Clues to why rheumatoid arthritis takes longer to treat in obese patients
Obesity causes rheumatoid arthritis to develop earlier, and may play a significant role in delaying the effect of drugs commonly prescribed to treat the disease, researchers report in the journal Annals of the Rheumatic Diseases.
Rheumatoid arthritis is a chronic autoimmune disorder in which immune cells move into the joints, causing inflammation and, eventually, bone erosion. Studies suggest that obesity is a significant risk factor, and obesity has been linked to worse disease progression and worse response to anti rheumatoid arthritis drugs.
Researchers in the University of Illinois at Chicago College of Medicine describe the differences in pathology of rheumatoid arthritis in obese mice compared to normal-weight mice, using both a chronic and an acute model of the disease.
Using a mouse model of chronic rheumatoid arthritis, a team led by Shiva Shahrara, associate professor of rheumatology, found that the obese mice showed signs of rheumatoid arthritis sooner than normal-weight mice.
“Onset was about two days earlier in obese mice compared to normal-weight mice after induction of arthritis,” said Shahrara, who is corresponding author on the paper.
When she looked at fat extracted from the ankle joints of the mice, she found that obese mice had about twice the amount of a pro-inflammatory factor called MIP2 than normal-weight mice. MIP2 attracts cells called neutrophils to the joint, which are known to be the first immune cells to migrate into the joints during the onset of rheumatoid arthritis. She found the same elevated levels of the human version, called IL8, in fat tissue taken from the joints of patients with rheumatoid arthritis who had undergone orthopedic procedures.
While the onset of rheumatoid arthritis was earlier in obese mice, after about seven days the disease looked the same in both types of mouse.
“Once the neutrophil phase passed and the disease set in, it looked the same in terms of joints swelling in the obese and normal-weight mice,” Shahrara said.
Next, the researchers switched to an acute mouse model, in which the time between onset and resolution of rheumatoid arthritis is only about 72 hours. They found that joint swelling went down more quickly in normal-weight mice compared to obese mice.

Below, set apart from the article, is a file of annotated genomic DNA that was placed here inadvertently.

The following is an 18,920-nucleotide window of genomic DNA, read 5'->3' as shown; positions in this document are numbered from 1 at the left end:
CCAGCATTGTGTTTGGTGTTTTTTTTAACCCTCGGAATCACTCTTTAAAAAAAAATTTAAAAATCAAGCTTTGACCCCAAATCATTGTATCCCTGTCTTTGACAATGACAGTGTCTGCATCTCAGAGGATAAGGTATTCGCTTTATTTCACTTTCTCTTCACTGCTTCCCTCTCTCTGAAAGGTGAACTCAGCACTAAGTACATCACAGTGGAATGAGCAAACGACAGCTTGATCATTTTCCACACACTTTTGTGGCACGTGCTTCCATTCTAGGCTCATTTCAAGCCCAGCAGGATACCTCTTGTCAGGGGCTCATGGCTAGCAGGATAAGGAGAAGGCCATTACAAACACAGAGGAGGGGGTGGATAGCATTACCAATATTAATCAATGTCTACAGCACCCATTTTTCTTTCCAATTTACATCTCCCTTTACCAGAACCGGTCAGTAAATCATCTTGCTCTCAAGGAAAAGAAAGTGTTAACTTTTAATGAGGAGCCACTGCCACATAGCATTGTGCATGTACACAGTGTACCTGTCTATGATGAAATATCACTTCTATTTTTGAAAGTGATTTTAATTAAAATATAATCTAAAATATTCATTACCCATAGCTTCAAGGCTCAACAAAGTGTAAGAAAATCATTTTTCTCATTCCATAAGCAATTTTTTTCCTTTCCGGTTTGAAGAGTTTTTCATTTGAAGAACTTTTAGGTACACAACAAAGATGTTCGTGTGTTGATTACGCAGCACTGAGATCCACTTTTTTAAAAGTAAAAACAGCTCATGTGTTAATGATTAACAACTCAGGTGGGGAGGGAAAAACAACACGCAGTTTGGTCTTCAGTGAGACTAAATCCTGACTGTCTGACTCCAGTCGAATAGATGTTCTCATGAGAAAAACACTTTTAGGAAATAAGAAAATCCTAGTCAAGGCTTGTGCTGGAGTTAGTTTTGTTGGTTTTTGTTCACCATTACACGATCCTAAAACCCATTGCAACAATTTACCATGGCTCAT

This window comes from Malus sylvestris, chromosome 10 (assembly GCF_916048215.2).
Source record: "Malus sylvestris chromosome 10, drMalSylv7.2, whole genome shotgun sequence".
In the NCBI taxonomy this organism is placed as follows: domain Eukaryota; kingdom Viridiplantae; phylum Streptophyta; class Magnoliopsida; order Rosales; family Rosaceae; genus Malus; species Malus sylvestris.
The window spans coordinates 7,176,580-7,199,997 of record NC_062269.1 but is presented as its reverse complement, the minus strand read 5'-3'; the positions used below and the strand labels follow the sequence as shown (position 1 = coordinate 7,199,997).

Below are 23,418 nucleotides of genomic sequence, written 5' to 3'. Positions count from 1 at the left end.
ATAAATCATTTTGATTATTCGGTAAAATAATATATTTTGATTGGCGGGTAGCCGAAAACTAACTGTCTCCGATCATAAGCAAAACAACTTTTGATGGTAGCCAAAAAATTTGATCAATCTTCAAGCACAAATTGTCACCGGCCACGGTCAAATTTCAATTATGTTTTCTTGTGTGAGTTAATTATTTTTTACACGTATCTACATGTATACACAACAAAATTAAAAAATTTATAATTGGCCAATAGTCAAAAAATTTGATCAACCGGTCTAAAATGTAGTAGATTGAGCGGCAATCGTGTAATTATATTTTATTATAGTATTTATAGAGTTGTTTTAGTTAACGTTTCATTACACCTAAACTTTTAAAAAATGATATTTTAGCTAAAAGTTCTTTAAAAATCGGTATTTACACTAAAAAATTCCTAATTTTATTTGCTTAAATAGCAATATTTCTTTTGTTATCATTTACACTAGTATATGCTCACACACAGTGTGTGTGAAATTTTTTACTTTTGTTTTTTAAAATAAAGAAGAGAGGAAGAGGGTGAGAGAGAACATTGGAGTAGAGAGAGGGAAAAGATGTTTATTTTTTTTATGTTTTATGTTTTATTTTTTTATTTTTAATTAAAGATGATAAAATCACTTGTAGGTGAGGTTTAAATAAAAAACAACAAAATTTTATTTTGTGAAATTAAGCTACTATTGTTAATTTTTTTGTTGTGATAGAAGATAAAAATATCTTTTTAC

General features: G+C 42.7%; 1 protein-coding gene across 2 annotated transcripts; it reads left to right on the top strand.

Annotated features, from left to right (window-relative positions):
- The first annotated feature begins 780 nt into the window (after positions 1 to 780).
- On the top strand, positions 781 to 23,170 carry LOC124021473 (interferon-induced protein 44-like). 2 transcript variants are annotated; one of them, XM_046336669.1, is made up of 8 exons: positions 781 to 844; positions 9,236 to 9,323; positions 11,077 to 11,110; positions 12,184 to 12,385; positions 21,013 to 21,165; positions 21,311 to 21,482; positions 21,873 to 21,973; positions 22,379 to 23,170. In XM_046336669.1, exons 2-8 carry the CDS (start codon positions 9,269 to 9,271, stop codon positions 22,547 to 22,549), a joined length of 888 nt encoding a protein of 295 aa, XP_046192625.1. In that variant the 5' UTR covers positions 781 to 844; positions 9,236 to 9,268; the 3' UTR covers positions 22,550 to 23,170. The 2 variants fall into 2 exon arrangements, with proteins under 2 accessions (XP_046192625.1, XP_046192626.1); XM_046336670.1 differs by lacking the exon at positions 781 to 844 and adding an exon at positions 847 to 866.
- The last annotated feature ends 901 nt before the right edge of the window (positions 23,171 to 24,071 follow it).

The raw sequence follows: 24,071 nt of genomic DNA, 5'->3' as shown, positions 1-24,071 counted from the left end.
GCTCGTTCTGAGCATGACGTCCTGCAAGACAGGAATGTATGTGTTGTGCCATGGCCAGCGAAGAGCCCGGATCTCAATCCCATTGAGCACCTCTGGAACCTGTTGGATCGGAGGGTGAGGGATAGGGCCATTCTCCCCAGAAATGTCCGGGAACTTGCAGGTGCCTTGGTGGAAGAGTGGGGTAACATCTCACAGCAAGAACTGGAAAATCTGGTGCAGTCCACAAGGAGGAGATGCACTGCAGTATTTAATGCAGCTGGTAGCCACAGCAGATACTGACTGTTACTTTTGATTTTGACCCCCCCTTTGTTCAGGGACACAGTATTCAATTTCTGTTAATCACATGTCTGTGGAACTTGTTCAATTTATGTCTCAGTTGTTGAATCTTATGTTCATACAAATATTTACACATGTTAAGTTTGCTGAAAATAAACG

When they looked at tissue extracted from the joints, they found higher levels of macrophages, a type of immune cell associated with established rheumatoid arthritis, in the obese mice than in normal-weight mice. Macrophage levels also came down much slower in obese mice as the disease progressed through the resolution phase.
The higher level of macrophages in the joints of the obese mice hint as to why anti-TNF-alpha antibody, one of the most commonly prescribed drugs to treat rheumatoid arthritis, works much more slowly in obese people compared to thinner people, Shahrara said.
“I see this all the time in the clinic — my heavier patients take a lot longer to get relief from the medications we prescribe,” she said. “If obese patients have more macrophages in their joints to begin with, like we saw in our mice in this study, it would make sense that anti-TNF-alpha antibody takes longer to work, since it works by reducing the numbers of macrophages in the joints.”
Shahrara believes that obesity sustains rheumatoid arthritis — prolonging its duration and making it resistant to drug treatment — by up-regulating production of a molecule that binds to TLR4. When the molecule binds to TLR4 in the joint, it induces the transformation of immune cells in the joint into proimflammatory macrophages — the cells responsible for sustaining the disease.
“Since we saw that the TLR4-binding molecule is found in higher levels in the adipose tissue of obese mice, then if fat is a kind of reservoir for this molecule, then that could be the mechanism by which fat causes rheumatoid arthritis to be more resistant to drug treatment in heavier people,” Shahrara said.
Co-authors on the paper are Dr. Nadera Sweiss, Dr. Patricia Finn, Dr. George Kondos and Suncica Volkov of the UIC College of Medicine; Seung-jae Kim, Zhenlong Chen, Abdul Essani, Hatem Elshabrawy, William Swedler and Shiva Arami of the UIC College of Medicine and the Jesse Brown VA Medical Center in Chicago; Michael Volin of Midwestern University in Downers Grove, Illinois; Giamila Fantuzzi of the UIC College of Applied Health Sciences; Iain McInnes of the University of Glasgow; and Joshua Baker of the Philadelphia VA Medical Center and Hospital of the University of Pennsylvania.
This work was supported in part by awards from Department of Veteran’s Affairs MERIT Award 1I01BX002286; National Institutes of Health awards AR055240 and AR065778; a grant from Within Our Reach from The American College of Rheumatology; Department of Defense award PR093477; and an Arthritis Foundation Innovative award.